In addition to discussing rules for each neighborhood, council heard public comment from 45 community members, which included second-home owners who rent their homes as short-term rentals, residents who felt their neighborhoods were being destroyed by loud and inconsiderate nightly renters, property managers who said overlay zones would cost the city money if tourists went elsewhere, and locals who said short-term rentals have contributed to the city’s affordable housing crisis, making it difficult for businesses to find employees and pushing longtime locals out of their homes.

The right to rent

Dave Moloney bought his home on Village Drive 18 years ago and moved to town 30 years ago to live what he described as “the ski bum life.”

“I lived in every trailer park in town and worked my way up and built a business,” Moloney said. “Now I own a home on the mountain.”

As a real estate broker with Colorado Group Realty, Moloney believed the home would be a good investment. He lives in it now but hopes to one day rent it out to nightly visitors, as he said renting it to full-time residents would not cover the costs of the multimillion-dollar home.

“The affordable housing thing is a non-starter, and I think it’s ridiculous to even think that’s an issue,” Moloney said. “I’m kind of dismayed that even though I bought my house 18 years ago, I’m threatened with losing my rights.”

Ulrich Salzgeber, CEO of the Steamboat Springs Board of Realtors, echoed Moloney’s sentiment that most vacation-home rentals would not be affordable to long-term renters. While he bought his own home on Amethyst Drive decades ago, Salzgeber said he likely would not be able to afford it now at its current price.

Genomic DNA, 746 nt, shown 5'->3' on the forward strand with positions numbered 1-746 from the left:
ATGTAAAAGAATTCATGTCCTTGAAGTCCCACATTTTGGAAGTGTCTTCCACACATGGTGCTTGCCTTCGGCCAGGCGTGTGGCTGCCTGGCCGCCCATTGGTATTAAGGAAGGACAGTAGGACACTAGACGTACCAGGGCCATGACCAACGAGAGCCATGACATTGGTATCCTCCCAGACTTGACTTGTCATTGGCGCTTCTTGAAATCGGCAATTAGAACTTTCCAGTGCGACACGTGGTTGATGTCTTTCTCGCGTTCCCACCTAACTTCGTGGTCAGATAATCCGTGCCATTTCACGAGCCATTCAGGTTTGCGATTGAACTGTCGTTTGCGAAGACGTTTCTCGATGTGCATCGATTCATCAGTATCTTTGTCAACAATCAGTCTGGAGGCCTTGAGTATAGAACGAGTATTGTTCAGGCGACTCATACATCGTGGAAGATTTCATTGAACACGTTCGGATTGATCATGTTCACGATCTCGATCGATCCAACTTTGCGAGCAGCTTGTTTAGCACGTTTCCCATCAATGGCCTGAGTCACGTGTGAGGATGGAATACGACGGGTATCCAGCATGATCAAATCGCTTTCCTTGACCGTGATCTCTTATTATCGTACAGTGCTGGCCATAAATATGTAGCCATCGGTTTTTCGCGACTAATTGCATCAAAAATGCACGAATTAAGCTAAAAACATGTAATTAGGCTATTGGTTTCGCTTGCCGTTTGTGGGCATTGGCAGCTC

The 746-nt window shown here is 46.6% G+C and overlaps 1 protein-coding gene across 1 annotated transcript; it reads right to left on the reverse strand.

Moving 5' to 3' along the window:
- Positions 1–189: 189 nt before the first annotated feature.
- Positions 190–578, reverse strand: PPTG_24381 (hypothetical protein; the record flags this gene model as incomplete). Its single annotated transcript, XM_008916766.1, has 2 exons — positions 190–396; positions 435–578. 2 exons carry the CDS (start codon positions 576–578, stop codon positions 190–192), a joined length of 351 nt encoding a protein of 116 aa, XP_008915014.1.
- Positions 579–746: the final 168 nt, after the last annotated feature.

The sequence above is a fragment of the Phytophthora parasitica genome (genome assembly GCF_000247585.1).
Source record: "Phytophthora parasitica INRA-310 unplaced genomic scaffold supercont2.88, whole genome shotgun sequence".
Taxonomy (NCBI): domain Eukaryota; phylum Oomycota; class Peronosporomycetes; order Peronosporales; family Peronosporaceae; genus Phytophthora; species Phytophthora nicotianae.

“I would love to rent it out to a local family,” Salzgeber said. “I don’t know if that’s possible, because I don’t know if they could afford it.”

Are short-term rentals driving the city’s affordable housing crisis?

While Realtors and second-home owners spoke about how they felt most short-term rentals could never be rented or bought by those in the community’s workforce, Scott Wappes said he has seen the opposite be true in his own life.

Wappes, who is in his mid-20s, bought his condo in Ore House Plaza in 2018. At the time, there were no short-term rentals in his building of 15 units. Three years later, there are now five in the building, four of which popped up during COVID-19.